- The Washington Times - Sunday, August 29, 2004

BAGHDAD — U.S. military officials and representatives of rebel Shi’ite cleric Muqtada al-Sadr held talks yesterday aimed at reducing violence in the restive Baghdad slum of Sadr City, a day after clashes there killed 10 persons, officials said.

British forces in the southern city of Basra, also the site of recent fighting, held similar talks with al-Sadr lieutenants there.

Both areas erupted in violence after U.S. forces and Sheik al-Sadr’s militants began fighting in the holy city of Najaf three weeks ago, and the talks yesterday appeared to be an effort by both sides to expand on the peace deal that ended the Najaf crisis Friday.

An agreement in Sadr City remained elusive, however, with Sheik al-Sadr’s aides demanding a U.S. pullout from the neighborhood, a condition U.S. officials rejected.

Meanwhile, guerrillas launched an attack on the country’s oil infrastructure in the south, blowing up several oil export pipelines and cutting already curtailed exports to about 500,000 barrels a day, an oil official said.

In the north, insurgents ambushed U.S. troops with rocket-propelled grenades near Mosul, sparking gunbattles that killed two attackers and wounded 34 civilians, the U.S. military said.

U.S. forces and Sheik al-Sadr’s militia, Mahdi’s Army, have been fighting for weeks in Sadr City, the eastern Baghdad slum named for the rebel cleric’s father. Though fighting ended in Najaf on Friday, skirmishes continued Saturday in Baghdad.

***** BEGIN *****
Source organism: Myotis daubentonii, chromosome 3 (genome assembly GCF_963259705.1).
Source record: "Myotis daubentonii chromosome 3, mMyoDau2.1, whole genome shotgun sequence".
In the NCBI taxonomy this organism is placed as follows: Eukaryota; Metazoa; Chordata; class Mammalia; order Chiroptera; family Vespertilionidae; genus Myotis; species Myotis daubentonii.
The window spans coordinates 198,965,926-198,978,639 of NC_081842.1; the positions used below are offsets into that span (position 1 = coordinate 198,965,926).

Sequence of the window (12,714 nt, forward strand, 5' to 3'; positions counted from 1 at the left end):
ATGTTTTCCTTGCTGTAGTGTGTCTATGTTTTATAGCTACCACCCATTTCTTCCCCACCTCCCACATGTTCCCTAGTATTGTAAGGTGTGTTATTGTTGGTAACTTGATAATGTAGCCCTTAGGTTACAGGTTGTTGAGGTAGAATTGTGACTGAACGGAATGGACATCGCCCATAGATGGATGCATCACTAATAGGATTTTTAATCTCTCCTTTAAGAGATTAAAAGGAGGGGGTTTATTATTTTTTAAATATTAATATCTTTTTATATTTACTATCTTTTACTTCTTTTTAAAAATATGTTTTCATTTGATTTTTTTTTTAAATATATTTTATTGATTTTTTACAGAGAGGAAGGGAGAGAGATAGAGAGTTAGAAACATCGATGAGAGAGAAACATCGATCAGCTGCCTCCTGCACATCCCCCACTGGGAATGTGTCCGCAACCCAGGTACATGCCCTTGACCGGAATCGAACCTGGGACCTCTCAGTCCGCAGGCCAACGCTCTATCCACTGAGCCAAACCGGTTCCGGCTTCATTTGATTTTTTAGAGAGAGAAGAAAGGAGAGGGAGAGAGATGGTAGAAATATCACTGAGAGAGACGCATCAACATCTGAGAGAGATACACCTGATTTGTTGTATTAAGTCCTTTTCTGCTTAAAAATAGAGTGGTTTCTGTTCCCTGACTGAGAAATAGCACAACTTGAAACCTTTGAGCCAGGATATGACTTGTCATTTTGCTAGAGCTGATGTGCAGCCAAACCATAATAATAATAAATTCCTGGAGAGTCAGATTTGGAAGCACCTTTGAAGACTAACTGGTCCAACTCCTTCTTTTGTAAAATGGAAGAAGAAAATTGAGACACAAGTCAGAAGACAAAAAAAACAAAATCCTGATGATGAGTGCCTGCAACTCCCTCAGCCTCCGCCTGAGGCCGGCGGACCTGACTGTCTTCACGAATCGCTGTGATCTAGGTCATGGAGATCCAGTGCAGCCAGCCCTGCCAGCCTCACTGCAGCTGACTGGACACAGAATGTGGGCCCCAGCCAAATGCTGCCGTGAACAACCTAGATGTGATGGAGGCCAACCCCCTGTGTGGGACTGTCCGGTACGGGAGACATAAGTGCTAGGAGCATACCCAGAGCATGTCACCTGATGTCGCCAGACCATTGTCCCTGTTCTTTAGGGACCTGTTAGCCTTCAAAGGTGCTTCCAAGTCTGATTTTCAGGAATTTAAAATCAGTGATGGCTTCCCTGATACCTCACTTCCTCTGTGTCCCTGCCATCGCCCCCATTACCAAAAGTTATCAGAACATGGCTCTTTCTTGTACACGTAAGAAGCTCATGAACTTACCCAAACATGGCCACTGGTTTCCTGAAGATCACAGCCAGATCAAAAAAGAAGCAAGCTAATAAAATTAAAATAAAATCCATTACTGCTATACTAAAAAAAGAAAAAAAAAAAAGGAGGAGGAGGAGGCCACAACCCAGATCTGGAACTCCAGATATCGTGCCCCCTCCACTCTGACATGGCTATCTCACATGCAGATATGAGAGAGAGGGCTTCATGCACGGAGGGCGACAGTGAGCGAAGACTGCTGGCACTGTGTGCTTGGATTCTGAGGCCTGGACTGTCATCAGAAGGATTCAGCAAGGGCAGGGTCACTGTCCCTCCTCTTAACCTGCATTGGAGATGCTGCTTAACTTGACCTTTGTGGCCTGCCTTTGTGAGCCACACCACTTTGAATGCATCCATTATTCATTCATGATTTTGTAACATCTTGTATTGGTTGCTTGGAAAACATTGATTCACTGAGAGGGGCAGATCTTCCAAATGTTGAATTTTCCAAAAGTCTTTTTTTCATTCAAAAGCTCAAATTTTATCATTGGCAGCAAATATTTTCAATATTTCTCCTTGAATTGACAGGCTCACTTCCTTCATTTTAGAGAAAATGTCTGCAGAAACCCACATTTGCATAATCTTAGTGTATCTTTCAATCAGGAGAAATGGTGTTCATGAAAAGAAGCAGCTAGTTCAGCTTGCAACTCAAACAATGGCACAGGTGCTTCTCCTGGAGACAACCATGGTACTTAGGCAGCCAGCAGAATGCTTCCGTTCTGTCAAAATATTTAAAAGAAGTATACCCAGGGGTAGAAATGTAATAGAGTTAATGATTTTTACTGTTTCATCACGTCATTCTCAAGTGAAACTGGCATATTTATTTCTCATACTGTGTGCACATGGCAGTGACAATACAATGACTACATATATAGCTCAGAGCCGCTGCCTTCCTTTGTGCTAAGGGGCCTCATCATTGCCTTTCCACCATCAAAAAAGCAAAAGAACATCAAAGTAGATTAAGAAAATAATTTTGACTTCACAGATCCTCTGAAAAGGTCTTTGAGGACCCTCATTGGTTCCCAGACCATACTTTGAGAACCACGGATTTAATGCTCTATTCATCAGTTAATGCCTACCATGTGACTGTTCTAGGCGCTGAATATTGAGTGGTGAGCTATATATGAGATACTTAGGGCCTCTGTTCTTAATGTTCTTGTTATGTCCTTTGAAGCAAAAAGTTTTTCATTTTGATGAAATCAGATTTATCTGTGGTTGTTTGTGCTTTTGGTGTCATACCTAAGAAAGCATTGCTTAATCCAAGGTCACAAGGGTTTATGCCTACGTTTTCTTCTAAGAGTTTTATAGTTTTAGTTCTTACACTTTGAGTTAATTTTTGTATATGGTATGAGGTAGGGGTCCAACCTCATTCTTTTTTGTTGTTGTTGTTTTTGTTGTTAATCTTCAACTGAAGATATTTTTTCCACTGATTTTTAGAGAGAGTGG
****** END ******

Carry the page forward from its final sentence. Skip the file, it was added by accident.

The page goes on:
The head of a tribal negotiating team, Naim al-Bakhati, told reporters that all sides had agreed during talks yesterday that damaged areas there be rebuilt, U.S. troops withdraw from the area except for their normal patrols and that Iraqi police be allowed to enter the slum.

But “there was no agreement on the Mahdi’s Army handing over their weapons,” Mr. al-Bakhati said.

Col. Maarouf Moussa Omran, the Sadr City police chief, said all sides agreed to observe a one-day truce until this morning to give the Iraqi government time to discuss the results of the meeting.

But Lt. Col. Jim Hutton, a spokesman for the U.S. Army’s 1st Cavalry Division, said “there has been no agreement of any kind,” adding that the talks were not negotiations.

Sadr City remained relatively peaceful yesterday. Fighting Saturday in the slum killed 10 persons and wounded 126, said Saad al-Amili, a Health Ministry official.

In Basra, a British commander held talks with Sheik al-Sadr’s top representative in the city, Sheik Asaad al-Basri, and the pro-al-Sadr deputy governor, Salam al-Maliki.

British Maj. Charlie Mayo, a coalition spokesman in Basra, described the meeting as a routine “interaction between the local British commanders and respected tribal leaders.”

The latest attack on Iraq’s oil infrastructure occurred when assailants blew up several export pipelines in al-Radgha, 30 miles southwest of Basra, an official at the state-run South Oil Co. said. On Saturday, saboteurs blew up another pipeline in the West Qurna oil fields, 90 miles north of Basra.

Early yesterday, insurgents holed up in a mosque near Mosul attacked U.S. patrols with rocket-propelled grenades twice in three hours, said Army Capt. Angela Bowman.

Soldiers returned fire during both assaults, killing two of the attackers, she said. No U.S. casualties were reported.

Scores of people were wounded “by flying debris and broken glass” while sleeping on rooftops to escape the summer heat, the U.S. military said. Citing a doctor at a hospital in Tal Afar, the military said 34 civilians were wounded, 26 of them women and children.


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